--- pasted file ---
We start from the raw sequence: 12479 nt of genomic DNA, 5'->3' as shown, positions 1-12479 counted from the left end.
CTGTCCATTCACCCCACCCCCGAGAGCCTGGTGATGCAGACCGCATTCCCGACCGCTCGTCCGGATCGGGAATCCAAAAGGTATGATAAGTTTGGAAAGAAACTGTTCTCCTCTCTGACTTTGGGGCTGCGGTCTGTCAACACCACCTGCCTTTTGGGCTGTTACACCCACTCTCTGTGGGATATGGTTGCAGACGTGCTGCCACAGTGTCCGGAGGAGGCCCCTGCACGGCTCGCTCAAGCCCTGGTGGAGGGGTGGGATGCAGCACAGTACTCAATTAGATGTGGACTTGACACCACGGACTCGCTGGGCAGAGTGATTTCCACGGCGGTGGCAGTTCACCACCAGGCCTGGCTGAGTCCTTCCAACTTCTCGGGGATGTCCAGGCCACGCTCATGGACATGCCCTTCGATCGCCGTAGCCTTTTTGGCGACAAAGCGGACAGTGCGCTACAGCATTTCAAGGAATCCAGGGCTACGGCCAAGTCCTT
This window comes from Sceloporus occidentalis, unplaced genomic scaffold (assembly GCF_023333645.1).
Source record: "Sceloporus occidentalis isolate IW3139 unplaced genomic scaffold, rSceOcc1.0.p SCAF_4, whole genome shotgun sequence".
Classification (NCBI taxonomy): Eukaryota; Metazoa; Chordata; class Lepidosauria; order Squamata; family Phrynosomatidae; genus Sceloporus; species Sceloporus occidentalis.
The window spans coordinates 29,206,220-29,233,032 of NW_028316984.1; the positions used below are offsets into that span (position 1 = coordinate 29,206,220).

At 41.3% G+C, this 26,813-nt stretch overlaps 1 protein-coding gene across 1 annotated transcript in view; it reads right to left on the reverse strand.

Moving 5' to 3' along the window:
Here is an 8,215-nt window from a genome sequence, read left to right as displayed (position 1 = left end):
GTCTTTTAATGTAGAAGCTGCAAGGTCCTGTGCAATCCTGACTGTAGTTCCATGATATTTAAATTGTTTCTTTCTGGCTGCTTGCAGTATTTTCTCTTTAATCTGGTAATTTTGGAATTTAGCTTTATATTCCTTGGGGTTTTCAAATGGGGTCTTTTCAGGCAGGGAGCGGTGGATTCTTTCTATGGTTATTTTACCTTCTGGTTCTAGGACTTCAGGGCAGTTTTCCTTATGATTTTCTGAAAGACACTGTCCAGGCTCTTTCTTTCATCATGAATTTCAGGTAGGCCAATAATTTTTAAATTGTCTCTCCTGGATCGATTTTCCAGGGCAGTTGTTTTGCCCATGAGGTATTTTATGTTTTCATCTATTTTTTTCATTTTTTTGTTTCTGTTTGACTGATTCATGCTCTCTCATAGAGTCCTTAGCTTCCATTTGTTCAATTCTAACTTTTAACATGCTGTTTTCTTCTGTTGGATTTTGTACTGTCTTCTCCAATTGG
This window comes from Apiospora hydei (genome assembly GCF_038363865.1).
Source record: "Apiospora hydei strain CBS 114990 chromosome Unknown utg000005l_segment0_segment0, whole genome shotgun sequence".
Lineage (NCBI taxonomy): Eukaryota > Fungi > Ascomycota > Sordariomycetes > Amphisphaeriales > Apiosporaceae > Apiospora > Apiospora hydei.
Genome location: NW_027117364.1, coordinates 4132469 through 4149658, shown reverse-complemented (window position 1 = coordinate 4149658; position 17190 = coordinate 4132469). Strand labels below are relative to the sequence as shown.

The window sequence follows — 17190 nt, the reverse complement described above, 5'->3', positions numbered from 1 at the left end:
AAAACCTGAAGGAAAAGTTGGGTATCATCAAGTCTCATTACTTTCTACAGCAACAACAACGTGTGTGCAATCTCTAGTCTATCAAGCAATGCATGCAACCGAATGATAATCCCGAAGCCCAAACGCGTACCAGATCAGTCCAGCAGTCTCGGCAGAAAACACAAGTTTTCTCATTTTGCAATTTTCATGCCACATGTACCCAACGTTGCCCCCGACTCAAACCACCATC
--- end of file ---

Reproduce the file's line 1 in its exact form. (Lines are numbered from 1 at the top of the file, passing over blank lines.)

We start from the raw sequence: 12479 nt of genomic DNA, 5'->3' as shown, positions 1-12479 counted from the left end.